CyberKnife® FAQs

By
Guy's and St Thomas' NHS Foundation Trust,
Published August 18th, 2011  |  Last updated June 17th, 2014

This article by Harley Street Cyberknife® Expert, Dr Andrew Gaya, explains the new radiosurgery technique and  answers questions such as "Who is suitable for CyberKnife?" and "How does CyberKnife work?".

Contents

Overview

The CyberKnife® System is a robotic radiosurgery instrument that is revolutionising the way some cancers are treated. It was developed by John Adler, a neurosurgeon from Stanford University in the 1990’s as a way of extending radiosurgery from the head to include the rest of the body. CyberKnife is in clinical use throughout the world with over 100,000 patient treatments conducted. 

What is CyberKnife®?

Conventional radiotherapyThe treatment of disease using radiation. uses large field sizes and just a few radiationEnergy in the form of waves or particles, including radio waves, X-rays and gamma rays. beams to treat ‘regions’ in the body which means that the dose given to the tumourAn abnormal swelling. is often limited by the radiation tolerance of surrounding normal tissues. The CyberKnife® system is completely different as it uses hundreds of pencil thin beams and thousands of potential treatment angles to target individual tumours. The machine consists of a highly manoeuvrable miniaturised linear accelerator (a machine that delivers high energy x-rays) attached to a robotic arm. This robotic arm is complimented by a state-of-the-art targeting system which pinpoints tumours with sub-millimetre accuracy and then fires in hundreds of high dose pencil-thin beams of radiation.

What makes CyberKnife® so special?

It is a very accurate form of radiation treatment that can be used as an alternative to surgery in many cases. The key is delivering the right dose to the right place at the right time whilst minimising damaging effects on normal tissue. I like to think of it as “precision without incision”. Technology advancements enable the use of highly innovative and sophisticated planning and targeting software to treat tumours, even moving up and down to track the target as the patient breathes, minimising any radiation dose to normal tissues. Theoretically any tumour target can be cured with radiation therapy, historically this has been limited by the tolerance of surrounding normal tissue; CyberKnife® has changed this concept overnight with obliterative doses of radiation delivered rapidly and with absolute precision. In radiotherapists’ terminology it combines extreme hypoPrefix suggesting a deficiency, lack of, or small size. fractionation (where radiation is given in larger doses or ‘fractions’ and in less sessions than traditional radiation therapy) with intrafraction Image Guided Radiotherapy (IGRT) and extreme Intensity Modulated Radiotherapy (IMRT) to produce a near-perfect dose distribution of radiation around the target, with minimal dose to surrounding healthy tissue. This enables the very high doses used to be given with absolute safety and confidence.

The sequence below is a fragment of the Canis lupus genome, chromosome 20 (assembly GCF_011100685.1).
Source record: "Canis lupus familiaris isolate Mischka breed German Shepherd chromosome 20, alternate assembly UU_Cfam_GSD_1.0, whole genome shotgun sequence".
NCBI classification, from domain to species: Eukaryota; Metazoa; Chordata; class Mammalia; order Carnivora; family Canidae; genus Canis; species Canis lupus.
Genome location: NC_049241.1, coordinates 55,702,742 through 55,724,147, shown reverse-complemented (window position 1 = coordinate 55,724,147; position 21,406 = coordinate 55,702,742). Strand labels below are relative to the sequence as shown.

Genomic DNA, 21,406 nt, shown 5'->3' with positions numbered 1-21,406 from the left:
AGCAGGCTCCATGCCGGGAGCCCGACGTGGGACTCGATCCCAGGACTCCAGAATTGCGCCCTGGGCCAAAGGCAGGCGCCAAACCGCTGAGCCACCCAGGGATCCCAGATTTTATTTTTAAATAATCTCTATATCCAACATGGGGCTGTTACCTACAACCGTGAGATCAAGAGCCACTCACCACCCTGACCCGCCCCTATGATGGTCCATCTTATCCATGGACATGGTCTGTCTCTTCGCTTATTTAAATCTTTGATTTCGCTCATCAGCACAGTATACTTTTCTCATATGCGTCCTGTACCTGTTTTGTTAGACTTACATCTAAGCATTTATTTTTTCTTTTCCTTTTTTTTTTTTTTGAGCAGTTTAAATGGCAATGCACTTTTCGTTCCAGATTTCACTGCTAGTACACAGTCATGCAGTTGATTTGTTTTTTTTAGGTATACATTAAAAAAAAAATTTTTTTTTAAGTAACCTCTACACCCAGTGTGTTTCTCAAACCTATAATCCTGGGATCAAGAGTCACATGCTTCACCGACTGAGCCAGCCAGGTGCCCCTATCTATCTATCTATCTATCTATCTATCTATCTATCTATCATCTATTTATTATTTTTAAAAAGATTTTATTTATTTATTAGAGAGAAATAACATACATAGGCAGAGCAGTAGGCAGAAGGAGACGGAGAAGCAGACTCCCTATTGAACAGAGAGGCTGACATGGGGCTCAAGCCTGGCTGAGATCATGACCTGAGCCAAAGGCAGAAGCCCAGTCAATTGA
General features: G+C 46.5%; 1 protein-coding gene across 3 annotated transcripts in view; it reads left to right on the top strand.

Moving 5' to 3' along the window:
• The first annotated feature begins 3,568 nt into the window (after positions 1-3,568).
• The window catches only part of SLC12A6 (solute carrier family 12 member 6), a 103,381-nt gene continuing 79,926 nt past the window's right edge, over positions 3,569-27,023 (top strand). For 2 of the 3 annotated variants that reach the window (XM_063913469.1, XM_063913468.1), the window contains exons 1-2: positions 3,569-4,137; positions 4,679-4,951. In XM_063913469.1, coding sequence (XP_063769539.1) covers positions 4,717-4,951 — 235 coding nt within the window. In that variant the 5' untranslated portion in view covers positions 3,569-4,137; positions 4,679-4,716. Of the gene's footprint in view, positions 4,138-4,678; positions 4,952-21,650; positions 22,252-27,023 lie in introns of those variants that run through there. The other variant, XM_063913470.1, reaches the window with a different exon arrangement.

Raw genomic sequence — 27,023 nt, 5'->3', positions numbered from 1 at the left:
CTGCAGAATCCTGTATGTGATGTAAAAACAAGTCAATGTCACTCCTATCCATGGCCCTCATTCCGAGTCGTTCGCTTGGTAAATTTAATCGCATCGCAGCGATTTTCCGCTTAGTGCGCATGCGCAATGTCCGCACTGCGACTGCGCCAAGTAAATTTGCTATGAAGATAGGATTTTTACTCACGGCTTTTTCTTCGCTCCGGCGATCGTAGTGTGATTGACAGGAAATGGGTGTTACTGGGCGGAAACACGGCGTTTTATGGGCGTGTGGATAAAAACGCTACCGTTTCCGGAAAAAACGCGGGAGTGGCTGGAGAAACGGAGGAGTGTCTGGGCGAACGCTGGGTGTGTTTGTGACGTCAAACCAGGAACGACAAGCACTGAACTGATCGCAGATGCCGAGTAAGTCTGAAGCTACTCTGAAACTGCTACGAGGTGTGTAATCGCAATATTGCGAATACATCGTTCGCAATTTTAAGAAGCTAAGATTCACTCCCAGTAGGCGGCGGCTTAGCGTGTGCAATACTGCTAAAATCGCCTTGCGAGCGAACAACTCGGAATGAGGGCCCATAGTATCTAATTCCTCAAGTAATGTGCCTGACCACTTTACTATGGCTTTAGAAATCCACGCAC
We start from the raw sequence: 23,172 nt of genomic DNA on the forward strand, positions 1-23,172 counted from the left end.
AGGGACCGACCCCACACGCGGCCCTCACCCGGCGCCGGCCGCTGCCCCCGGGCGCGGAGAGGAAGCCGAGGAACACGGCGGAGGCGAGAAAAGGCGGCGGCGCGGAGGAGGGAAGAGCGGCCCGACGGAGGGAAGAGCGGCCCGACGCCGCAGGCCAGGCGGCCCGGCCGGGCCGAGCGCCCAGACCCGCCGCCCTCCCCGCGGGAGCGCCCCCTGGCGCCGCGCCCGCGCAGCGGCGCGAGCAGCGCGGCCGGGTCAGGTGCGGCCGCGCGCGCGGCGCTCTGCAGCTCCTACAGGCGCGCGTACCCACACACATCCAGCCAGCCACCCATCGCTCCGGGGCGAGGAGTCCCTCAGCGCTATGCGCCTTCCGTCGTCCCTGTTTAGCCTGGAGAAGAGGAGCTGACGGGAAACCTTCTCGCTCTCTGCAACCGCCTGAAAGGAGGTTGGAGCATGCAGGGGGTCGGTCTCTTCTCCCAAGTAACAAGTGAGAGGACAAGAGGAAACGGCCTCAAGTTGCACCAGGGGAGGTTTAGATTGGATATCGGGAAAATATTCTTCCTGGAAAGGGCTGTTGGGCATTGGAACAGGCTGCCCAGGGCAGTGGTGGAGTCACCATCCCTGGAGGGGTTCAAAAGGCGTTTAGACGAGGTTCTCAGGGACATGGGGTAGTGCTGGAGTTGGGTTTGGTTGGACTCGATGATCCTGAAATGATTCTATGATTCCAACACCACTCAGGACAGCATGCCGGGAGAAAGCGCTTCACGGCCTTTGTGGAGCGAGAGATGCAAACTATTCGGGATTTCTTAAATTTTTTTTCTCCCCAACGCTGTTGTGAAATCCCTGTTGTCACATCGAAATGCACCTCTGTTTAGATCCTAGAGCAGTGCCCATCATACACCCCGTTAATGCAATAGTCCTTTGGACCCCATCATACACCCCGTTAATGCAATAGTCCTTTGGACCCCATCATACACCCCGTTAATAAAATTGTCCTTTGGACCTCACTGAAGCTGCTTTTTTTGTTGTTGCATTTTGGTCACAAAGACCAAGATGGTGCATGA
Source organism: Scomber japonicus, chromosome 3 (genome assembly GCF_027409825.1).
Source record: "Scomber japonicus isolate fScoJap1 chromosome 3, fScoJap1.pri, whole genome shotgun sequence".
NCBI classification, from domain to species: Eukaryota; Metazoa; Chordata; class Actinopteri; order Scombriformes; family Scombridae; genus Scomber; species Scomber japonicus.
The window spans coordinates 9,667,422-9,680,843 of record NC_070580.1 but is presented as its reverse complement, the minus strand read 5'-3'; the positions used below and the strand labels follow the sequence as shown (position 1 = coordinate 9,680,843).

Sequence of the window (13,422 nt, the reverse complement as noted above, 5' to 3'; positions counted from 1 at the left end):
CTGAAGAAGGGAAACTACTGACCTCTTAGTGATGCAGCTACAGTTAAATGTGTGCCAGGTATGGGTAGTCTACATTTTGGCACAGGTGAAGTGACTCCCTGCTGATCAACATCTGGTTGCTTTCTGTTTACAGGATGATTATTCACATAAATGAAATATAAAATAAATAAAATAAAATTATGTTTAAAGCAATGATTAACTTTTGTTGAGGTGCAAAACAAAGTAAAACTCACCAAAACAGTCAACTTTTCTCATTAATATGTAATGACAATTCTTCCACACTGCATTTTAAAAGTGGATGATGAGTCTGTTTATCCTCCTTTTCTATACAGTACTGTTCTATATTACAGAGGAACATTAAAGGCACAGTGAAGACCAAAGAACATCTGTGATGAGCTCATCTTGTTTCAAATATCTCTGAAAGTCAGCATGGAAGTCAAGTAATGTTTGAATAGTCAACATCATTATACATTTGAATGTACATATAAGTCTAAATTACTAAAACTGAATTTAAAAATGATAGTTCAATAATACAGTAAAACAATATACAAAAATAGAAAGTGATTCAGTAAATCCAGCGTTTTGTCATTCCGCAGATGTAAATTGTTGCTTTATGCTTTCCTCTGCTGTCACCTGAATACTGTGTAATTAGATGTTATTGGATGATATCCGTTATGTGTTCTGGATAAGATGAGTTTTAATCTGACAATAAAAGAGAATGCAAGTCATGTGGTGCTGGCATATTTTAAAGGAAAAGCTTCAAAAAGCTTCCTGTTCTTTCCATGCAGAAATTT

What can CyberKnife® treat?

Patients who were previously untreatable may now have hope. The CyberKnife® System can treat tumours all over the body and not just the brain as per some older machines. What makes it unique is that it can be used as an alternative to invasive conventional surgery in many cases.

What happens before treatment?

Patients will have a CTThe abbreviation for computed tomography, a scan that generates a series of cross-sectional x-ray images planning scan in order for the clinical oncologistA specialist in the treatment of cancer., radiologistA doctor specializing in the interpretation of imaging techniques for the diagnosis and assessment of disease. and physicist to determine the correct treatment volume, organs at risk, and radiation dose distribution. This scan can be fused with other imaging modalities such as MRIAn abbreviation for magnetic resonance imaging, a technique for imaging the body that uses electromagnetic waves and a strong magnetic field., PET scans and 3D angiographyX-ray imaging of the blood vessels following the injection of a dye to improve visibility.. Some tumours require the implantation of metallic markers, the size of a grain of rice (called fiducial markers), which help the software track the tumour more accurately. This can usually be done under local anaestheticA medication that reduces sensation in a part of the body., one week before treatment. The treatment is explained in detail to each patient at a dedicated consultation, where discussions of any possible side effects will also take place. Due to the accuracy of targeting there have been very few serious side effects.